What’s the fuss over Fifty Shades of Grey?

1415961816405_wps_10_FIFTY_SHADES_OF_GREY_INTEDespite smashing box-office records, the film is neither bound to become an incubator of trouble nor become a trigger of human emotion.  Hollywood appears to return to one of their favorite hobbyhorses:  Ratcheting up the amount of sex on the big screen.

The themes of the sexually-frank film, relationships by contract and affection subject to no constraints, are likely to be greeted as either beneath the dignity of the audience or welcomed as an important exploration of gender roles.

Does this film offer much new in the sexual realm or does it represent Hollywood’s preoccupation with sex in the big screen?

The plot is elementary:  A young woman, Ana, possessing wistful beauty and a wealthy young man, Christian, engage in a series of sexual trysts and explore what were formerly socially-prohibitive acts in the bedroom.  Straightforward, right?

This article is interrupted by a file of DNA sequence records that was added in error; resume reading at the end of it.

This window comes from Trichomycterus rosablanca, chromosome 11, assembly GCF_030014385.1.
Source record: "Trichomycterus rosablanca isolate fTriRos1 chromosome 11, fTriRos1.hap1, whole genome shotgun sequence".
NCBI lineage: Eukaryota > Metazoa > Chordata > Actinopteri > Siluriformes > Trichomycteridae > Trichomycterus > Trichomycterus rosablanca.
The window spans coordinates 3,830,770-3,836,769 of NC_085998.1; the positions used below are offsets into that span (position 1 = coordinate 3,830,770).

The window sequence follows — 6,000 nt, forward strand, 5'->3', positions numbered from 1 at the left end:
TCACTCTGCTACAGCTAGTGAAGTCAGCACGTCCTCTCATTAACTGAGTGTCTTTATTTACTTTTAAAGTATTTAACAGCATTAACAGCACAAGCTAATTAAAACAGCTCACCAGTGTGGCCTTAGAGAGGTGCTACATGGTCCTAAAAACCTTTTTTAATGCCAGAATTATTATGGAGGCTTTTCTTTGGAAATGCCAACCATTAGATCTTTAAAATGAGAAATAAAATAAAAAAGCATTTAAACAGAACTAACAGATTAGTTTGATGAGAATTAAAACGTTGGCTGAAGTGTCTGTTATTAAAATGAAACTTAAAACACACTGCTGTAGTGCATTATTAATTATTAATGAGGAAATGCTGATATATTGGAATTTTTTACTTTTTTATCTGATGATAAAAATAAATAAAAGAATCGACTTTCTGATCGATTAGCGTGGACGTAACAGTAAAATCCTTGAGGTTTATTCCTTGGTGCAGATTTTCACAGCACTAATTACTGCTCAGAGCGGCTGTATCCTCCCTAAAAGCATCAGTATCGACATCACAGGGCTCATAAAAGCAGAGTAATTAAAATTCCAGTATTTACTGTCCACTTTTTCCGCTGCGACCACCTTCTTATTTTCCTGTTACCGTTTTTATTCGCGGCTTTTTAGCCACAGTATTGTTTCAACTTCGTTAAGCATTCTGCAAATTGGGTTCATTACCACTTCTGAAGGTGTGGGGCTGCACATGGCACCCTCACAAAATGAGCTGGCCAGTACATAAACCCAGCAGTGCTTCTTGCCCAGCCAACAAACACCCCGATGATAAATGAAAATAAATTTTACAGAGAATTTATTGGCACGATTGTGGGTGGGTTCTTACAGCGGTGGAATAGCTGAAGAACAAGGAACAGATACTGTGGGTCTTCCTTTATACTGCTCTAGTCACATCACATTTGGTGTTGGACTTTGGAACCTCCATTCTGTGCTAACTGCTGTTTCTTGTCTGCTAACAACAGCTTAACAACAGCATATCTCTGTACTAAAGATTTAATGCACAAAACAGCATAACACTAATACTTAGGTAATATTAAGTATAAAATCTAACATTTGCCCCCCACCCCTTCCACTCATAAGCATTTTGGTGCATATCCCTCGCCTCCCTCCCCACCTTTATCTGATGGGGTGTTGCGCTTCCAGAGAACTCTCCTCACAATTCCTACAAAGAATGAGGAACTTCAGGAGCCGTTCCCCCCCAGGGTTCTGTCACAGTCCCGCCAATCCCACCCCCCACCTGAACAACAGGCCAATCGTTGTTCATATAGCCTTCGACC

Those who laud the film specify the messages are powerful and clear:  Fifty Shades demystifies modern relationships; it paints a vivid portrait of modern couples preoccupied with sexual experimentation; it produces a revealing look at the shadows of society; the film is source of pride, amusement or an innocuous manifestation of youthful spirits in both men and women; and it is unambiguous evidence of an expansion of sexual liberation.  Spot on, right?

In contrast, critics may castigate this film an apocalyptic vision of the state of modern relationships between young men and women.  They see a vile spectacle:  A relationship devoid of the bonds of affection; the theft of virtue from a young woman; a woman cast aside as inferior when her sexual usefulness expired; a misunderstanding of the moral hazards of promiscuity; and nonetheless, the film having a corrosive effect by promoting an inverted morality with no lasting consequences.  Quite a disgraceful tribute, right?

If nothing else, Fifty Shades may set a new equilibrium for sex-themed films the same way Quentin Tarantino succeeded with his evocative portrayal of violence and tortured culture.

I know it’s fashionable to say, but it is entirely fitting:  Unmistakably, this film strengthens stereotypes of gender roles where the man is defined as a success object and the woman is a sex object.

We cannot wait for the sequel.

[Variety] [Breitbart] [CNN]